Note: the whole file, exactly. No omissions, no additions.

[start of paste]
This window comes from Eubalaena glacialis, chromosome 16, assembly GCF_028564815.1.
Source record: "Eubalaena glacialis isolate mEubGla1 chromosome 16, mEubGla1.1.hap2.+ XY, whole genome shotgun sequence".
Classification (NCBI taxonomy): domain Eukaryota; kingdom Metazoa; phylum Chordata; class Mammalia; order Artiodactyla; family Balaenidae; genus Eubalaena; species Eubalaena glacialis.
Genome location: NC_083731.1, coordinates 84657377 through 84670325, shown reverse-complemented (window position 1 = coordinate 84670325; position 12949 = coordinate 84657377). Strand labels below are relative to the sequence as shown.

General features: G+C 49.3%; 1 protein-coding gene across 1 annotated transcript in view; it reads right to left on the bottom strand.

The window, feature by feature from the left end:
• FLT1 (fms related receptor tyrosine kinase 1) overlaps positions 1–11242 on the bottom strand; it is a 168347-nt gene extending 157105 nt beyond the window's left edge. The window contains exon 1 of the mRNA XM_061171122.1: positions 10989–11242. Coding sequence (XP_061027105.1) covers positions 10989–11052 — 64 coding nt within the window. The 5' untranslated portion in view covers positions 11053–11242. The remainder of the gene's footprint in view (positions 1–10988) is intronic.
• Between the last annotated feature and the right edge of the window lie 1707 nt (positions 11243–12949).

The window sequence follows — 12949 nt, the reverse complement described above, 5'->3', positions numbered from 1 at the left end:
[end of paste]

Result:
This window comes from Eubalaena glacialis, chromosome 16, assembly GCF_028564815.1.
Source record: "Eubalaena glacialis isolate mEubGla1 chromosome 16, mEubGla1.1.hap2.+ XY, whole genome shotgun sequence".
Classification (NCBI taxonomy): domain Eukaryota; kingdom Metazoa; phylum Chordata; class Mammalia; order Artiodactyla; family Balaenidae; genus Eubalaena; species Eubalaena glacialis.
Genome location: NC_083731.1, coordinates 84657377 through 84670325, shown reverse-complemented (window position 1 = coordinate 84670325; position 12949 = coordinate 84657377). Strand labels below are relative to the sequence as shown.

General features: G+C 49.3%; 1 protein-coding gene across 1 annotated transcript in view; it reads right to left on the bottom strand.

The window, feature by feature from the left end:
• FLT1 (fms related receptor tyrosine kinase 1) overlaps positions 1–11242 on the bottom strand; it is a 168347-nt gene extending 157105 nt beyond the window's left edge. The window contains exon 1 of the mRNA XM_061171122.1: positions 10989–11242. Coding sequence (XP_061027105.1) covers positions 10989–11052 — 64 coding nt within the window. The 5' untranslated portion in view covers positions 11053–11242. The remainder of the gene's footprint in view (positions 1–10988) is intronic.
• Between the last annotated feature and the right edge of the window lie 1707 nt (positions 11243–12949).

The window sequence follows — 12949 nt, the reverse complement described above, 5'->3', positions numbered from 1 at the left end: